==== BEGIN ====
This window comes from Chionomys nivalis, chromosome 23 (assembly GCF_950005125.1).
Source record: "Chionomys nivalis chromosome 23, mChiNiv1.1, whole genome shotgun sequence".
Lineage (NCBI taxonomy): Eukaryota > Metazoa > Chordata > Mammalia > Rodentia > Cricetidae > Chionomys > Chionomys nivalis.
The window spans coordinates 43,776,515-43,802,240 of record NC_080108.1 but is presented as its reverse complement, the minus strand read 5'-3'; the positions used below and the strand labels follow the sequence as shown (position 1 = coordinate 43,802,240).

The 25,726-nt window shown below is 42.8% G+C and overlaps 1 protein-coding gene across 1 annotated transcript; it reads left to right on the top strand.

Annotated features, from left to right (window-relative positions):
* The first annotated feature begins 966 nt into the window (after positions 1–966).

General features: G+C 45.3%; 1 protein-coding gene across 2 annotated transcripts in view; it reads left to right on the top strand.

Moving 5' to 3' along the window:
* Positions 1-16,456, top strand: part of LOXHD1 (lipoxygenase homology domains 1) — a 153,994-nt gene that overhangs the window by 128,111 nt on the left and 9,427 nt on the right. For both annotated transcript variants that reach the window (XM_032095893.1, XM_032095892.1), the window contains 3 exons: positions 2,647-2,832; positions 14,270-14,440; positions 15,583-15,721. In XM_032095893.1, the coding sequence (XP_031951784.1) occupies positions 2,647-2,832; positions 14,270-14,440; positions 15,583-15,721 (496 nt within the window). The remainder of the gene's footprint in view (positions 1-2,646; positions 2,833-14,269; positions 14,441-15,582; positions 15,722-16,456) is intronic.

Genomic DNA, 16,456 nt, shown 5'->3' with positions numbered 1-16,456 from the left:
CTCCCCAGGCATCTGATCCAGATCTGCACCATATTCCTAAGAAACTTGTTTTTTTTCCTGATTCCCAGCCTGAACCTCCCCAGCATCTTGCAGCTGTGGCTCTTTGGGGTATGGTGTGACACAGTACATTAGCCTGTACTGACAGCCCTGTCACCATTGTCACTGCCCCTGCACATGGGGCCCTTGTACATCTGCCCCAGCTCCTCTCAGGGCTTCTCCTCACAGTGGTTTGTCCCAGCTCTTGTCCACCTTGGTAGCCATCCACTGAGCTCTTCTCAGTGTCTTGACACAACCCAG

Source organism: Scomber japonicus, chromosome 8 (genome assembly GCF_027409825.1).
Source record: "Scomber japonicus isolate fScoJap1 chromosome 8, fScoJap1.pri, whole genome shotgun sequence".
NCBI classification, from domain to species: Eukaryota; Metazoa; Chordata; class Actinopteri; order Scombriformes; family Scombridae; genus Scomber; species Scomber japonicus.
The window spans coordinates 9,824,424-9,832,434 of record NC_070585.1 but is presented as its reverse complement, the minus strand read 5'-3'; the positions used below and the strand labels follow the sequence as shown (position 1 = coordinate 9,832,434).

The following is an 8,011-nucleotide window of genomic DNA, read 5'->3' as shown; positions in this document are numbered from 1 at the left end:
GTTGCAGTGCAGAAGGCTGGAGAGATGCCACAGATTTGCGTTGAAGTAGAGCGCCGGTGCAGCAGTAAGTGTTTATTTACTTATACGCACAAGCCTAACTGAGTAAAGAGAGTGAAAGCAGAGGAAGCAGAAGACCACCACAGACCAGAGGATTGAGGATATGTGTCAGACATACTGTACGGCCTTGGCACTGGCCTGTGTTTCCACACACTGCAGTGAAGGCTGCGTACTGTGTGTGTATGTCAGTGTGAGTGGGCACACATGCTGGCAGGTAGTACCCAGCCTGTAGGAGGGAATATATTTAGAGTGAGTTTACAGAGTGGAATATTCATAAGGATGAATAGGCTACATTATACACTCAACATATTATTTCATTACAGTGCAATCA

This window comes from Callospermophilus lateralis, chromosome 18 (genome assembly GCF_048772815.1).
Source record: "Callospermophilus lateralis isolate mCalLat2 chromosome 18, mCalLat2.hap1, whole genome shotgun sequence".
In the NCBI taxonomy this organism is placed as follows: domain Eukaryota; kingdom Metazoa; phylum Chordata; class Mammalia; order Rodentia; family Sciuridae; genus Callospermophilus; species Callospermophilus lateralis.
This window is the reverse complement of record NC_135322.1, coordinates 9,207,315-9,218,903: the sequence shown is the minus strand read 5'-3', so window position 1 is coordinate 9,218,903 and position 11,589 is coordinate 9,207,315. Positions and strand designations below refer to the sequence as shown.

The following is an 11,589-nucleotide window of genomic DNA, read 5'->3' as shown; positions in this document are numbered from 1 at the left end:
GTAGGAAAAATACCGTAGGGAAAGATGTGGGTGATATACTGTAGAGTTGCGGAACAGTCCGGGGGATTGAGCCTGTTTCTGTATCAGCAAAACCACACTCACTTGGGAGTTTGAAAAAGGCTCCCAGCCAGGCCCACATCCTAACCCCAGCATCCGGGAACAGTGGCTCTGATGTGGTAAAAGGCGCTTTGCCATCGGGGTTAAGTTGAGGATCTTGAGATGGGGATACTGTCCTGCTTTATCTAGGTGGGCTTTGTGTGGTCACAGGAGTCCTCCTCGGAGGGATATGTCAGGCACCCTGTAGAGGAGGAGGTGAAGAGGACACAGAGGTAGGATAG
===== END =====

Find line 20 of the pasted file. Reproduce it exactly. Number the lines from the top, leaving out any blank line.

Source record: "Callospermophilus lateralis isolate mCalLat2 chromosome 18, mCalLat2.hap1, whole genome shotgun sequence".